Young Jane Young by Gabrielle Zevin
Posted on Monday, August 14th, 2017 by Emily May

Young Jane Young by Gabrielle ZevinYoung Jane Young by Gabrielle Zevin
Published by Hachette UK on August 22nd 2017
Genres: Contemporary, Fiction, Literary
Pages: 304
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Aviva Grossman, an ambitious Congressional intern in Florida, makes the life-changing mistake of having an affair with her boss - who is beloved, admired, successful, and very married - and blogging about it. When the affair comes to light, the Congressman doesn't take the fall, but Aviva does, and her life is over before it hardly begins. She becomes a late-night talk show punchline; she is slut-shamed, labelled as fat and ugly, and considered a blight on politics in general.
How does one go on after this? In Aviva's case, she sees no way out but to change her name and move to a remote town in Maine. She starts over as a wedding planner, tries to be smarter about her life, and to raise her daughter to be strong and confident.
But when, at the urging of others, she decides to run for public office herself, that long-ago mistake trails her via the Internet like a scarlet A. These days, Google guarantees that the past is never, ever, truly past, that everything you've done will live on for everyone to know about for all eternity. And it's only a matter of time until Aviva/Jane's daughter, Ruby, finds out who her mother was, and is, and must decide whether she can still respect her.

“I’m not a murderer,” she says. “I’m a slut, and you can’t be acquitted of that.”

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One StarOne StarOne StarOne StarHalf a Star

Exit West by Mohsin Hamid
Posted on Monday, May 29th, 2017 by Emily May

Exit West by Mohsin HamidExit West by Mohsin Hamid
Published by Penguin on March 7th 2017
Genres: Fiction, Literary
Pages: 240
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In a country teetering on the brink of civil war, two young people meet—sensual, fiercely independent Nadia and gentle, restrained Saeed. They embark on a furtive love affair, and are soon cloistered in a premature intimacy by the unrest roiling their city. When it explodes, turning familiar streets into a patchwork of checkpoints and bomb blasts, they begin to hear whispers about doors—doors that can whisk people far away, if perilously and for a price. As the violence escalates, Nadia and Saeed decide that they no longer have a choice. Leaving their homeland and their old lives behind, they find a door and step through. . . .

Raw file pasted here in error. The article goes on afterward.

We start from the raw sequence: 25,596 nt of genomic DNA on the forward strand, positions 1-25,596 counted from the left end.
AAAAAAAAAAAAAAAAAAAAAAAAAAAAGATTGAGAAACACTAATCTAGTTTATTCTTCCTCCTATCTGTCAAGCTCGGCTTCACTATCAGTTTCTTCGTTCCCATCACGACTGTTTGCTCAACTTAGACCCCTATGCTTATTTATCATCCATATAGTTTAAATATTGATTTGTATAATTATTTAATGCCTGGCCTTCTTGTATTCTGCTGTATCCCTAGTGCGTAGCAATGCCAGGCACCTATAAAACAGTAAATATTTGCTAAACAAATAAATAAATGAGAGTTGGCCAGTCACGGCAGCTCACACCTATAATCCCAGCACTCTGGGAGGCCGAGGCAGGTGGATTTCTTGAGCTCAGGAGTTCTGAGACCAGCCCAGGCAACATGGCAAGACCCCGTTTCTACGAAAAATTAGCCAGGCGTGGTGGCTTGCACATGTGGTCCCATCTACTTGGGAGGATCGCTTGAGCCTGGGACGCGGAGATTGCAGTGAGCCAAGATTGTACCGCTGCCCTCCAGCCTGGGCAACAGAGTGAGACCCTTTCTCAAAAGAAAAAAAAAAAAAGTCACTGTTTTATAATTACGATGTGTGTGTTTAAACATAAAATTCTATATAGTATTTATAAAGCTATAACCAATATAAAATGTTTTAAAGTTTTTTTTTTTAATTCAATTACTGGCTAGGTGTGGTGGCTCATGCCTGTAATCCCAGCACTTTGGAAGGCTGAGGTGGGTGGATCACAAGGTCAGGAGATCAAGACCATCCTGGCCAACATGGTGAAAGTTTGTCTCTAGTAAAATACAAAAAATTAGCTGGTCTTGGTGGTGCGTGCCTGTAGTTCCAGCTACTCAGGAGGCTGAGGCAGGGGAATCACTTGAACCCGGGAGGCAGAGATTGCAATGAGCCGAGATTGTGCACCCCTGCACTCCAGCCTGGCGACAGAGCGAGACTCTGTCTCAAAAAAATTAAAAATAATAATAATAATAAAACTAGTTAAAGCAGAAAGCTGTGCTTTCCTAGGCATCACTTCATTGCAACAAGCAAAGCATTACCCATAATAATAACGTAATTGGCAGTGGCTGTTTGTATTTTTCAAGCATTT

“When we migrate, we murder from our lives those we leave behind.”

I thought this book was quietly brutal. And quietly beautiful, as well.
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One StarOne StarOne StarOne Star

All the Ugly and Wonderful Things by Bryn Greenwood
Posted on Wednesday, August 24th, 2016 by Emily May

All the Ugly and Wonderful Things by Bryn GreenwoodAll the Ugly and Wonderful Things by Bryn Greenwood
Published by Macmillan on August 9th 2016
Genres: Fiction, Literary
Pages: 352
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A beautiful and provocative love story between two unlikely people and the hard-won relationship that elevates them above the Midwestern meth lab backdrop of their lives.
As the daughter of a drug dealer, Wavy knows not to trust people, not even her own parents. It's safer to keep her mouth shut and stay out of sight. Struggling to raise her little brother, Donal, eight-year-old Wavy is the only responsible adult around. Obsessed with the constellations, she finds peace in the starry night sky above the fields behind her house, until one night her star gazing causes an accident. After witnessing his motorcycle wreck, she forms an unusual friendship with one of her father's thugs, Kellen, a tattooed ex-con with a heart of gold.